Rudyard Kipling


Rudyard Kipling (1865-1936), poet, novelist and writer or children’s short stories, is primarily associated with India but also spent time in South Africa.
In 1891, on the advice of his doctor, Kipling embarked on a sea voyage in which he first visited South Africa on his way to Australia, New Zealand and India.
In 1898 Kipling began travelling to southern Africa for winter vacations almost every year. In South Africa Kipling met and befriended Cecil Rhodes, who gave him a house.
During his early visits he began collecting material for another of his children’s classics, the Just So Stories for Little Children, published in 1902. Two of the typically South African short stories include ‘The Elephant’s Child’ (which name-checks Kimberley, Grahamstown and the Limpopo River) and ‘How the Leopard Got His Spots.’
In 1899 on the outbreak of the Anglo-Boer War, Kipling became involved in a campaign for service charities, named after one of his poems, ‘The Absent-Minded Beggar’.
Lekker Links
The Kipling Society Cecil Rhodes
Leander Starr Jameson
The absent-minded beggar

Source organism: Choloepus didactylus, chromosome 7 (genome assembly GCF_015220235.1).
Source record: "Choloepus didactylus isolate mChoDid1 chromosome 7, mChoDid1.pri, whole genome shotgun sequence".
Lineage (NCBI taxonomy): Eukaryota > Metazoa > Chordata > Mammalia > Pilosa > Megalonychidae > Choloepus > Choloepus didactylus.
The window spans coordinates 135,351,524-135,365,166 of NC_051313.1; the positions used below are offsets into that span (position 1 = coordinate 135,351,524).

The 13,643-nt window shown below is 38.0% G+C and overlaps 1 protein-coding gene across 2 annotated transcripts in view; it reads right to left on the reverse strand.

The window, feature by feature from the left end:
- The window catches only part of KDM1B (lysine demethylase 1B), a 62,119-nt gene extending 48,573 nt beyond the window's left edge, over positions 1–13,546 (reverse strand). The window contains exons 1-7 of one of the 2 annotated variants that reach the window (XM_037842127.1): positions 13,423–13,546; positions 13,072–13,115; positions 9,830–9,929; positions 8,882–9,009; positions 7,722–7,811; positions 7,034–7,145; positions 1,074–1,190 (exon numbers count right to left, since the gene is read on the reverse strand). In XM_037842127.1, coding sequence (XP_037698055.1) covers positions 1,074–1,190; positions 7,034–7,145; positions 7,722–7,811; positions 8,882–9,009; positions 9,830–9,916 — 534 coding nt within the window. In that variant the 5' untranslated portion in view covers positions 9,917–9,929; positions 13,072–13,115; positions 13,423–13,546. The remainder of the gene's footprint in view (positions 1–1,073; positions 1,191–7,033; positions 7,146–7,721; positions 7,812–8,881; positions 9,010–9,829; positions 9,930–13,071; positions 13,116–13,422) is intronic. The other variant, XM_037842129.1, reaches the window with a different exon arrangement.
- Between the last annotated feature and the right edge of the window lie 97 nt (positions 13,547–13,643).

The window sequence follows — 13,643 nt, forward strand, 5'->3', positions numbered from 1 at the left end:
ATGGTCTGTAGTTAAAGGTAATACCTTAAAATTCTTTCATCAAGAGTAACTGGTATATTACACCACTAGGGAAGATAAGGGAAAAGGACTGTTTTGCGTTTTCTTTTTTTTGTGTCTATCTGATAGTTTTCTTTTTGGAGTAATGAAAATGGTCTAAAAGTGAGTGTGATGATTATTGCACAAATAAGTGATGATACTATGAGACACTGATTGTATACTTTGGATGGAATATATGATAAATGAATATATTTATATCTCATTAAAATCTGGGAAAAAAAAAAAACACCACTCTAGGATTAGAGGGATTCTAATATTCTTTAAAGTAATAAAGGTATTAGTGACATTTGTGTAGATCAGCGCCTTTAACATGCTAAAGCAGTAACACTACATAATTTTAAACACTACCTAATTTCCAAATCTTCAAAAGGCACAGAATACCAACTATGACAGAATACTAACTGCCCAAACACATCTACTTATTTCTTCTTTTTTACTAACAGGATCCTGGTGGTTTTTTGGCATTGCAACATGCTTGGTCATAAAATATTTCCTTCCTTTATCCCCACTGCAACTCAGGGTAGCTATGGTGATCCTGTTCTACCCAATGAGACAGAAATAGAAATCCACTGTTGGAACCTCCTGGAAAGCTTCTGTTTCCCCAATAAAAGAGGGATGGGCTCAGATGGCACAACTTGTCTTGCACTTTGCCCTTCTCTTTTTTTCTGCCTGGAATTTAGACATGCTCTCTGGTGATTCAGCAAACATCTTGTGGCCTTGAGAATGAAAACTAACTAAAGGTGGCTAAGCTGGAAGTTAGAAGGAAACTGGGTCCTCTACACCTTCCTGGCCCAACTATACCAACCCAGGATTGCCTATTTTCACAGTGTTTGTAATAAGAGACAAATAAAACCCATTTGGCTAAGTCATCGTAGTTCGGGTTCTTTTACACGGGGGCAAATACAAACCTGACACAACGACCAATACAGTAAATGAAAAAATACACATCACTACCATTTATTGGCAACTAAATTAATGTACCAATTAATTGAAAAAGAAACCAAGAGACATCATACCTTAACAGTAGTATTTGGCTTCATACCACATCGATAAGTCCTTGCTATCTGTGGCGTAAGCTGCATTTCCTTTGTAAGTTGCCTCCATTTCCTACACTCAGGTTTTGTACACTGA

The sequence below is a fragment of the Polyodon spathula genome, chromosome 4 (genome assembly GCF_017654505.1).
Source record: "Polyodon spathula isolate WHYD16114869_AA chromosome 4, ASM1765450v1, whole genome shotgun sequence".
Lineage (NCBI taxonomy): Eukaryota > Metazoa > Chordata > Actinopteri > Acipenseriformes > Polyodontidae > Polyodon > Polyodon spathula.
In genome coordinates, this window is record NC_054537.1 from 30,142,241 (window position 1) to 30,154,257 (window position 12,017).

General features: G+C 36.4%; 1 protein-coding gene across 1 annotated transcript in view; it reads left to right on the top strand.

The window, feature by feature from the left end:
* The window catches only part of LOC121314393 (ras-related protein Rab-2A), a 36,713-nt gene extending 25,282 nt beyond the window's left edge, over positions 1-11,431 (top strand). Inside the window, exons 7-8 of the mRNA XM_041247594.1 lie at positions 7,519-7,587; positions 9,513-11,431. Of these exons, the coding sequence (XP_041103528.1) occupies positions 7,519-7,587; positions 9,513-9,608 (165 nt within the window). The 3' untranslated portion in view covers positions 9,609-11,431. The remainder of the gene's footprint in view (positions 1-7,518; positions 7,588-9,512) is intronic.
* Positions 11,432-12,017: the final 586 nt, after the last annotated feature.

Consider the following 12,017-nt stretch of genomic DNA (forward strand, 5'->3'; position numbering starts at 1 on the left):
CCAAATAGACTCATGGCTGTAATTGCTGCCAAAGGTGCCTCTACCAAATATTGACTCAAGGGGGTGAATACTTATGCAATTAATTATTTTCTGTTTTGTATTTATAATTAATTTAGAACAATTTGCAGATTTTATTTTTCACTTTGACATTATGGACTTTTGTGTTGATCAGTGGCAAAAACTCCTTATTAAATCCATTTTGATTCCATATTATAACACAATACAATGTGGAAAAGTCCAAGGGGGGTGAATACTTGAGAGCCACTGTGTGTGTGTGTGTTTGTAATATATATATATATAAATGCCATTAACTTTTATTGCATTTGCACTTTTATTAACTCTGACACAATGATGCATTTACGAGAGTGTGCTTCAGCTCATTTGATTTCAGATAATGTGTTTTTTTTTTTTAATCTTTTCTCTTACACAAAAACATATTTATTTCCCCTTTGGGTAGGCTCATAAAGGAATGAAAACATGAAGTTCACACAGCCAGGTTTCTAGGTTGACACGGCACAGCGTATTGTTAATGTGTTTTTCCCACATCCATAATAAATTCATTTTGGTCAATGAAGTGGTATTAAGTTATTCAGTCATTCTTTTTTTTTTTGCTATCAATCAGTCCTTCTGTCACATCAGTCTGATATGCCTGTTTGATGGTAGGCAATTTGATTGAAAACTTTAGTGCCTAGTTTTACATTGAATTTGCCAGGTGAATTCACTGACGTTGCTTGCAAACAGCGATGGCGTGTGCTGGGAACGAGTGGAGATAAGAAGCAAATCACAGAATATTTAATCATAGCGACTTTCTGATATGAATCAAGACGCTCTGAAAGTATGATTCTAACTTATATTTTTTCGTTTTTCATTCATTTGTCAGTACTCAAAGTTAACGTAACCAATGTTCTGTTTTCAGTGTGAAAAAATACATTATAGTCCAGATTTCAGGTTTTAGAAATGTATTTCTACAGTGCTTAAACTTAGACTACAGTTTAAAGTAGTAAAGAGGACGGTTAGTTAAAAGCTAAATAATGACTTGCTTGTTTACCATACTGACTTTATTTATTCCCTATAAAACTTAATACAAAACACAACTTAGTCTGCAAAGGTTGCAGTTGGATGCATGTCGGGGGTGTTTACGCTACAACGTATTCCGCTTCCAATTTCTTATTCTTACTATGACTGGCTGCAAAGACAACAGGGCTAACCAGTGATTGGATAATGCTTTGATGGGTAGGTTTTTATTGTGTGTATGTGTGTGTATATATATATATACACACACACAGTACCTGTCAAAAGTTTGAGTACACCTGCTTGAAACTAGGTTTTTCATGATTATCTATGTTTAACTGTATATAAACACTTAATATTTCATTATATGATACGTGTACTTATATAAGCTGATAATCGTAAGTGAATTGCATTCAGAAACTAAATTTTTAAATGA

The elephant’s child
How the leopard got his spots
If…
In 1990 Kipling visited South Africa again, where he continued war work and writings, including two weeks in Bloemfontein on the newspaper The Friend, published by the British army.
According to Kipling, his famous poem ‘If’ was written in celebration of Leander Starr Jameson’s personal qualities at overcoming the difficulties of the Jameson Raid, for which he largely took the blame.
The Honoured Dead Memorial in Kimberley was built at the behest of Cecil Rhodes to honour those who died defending Kimberley during the siege of Kimberley in 1899-1900.
On the base of the memorial is an inscription by Kipling, which he wrote specifically for this memorial: ‘This for a charge to our children in sign of the price we paid. The price that we paid for freedom that comes unsoiled to your hand. Read, revere and uncover, here are the victors laid. They that died for their city being son’s of the land.’


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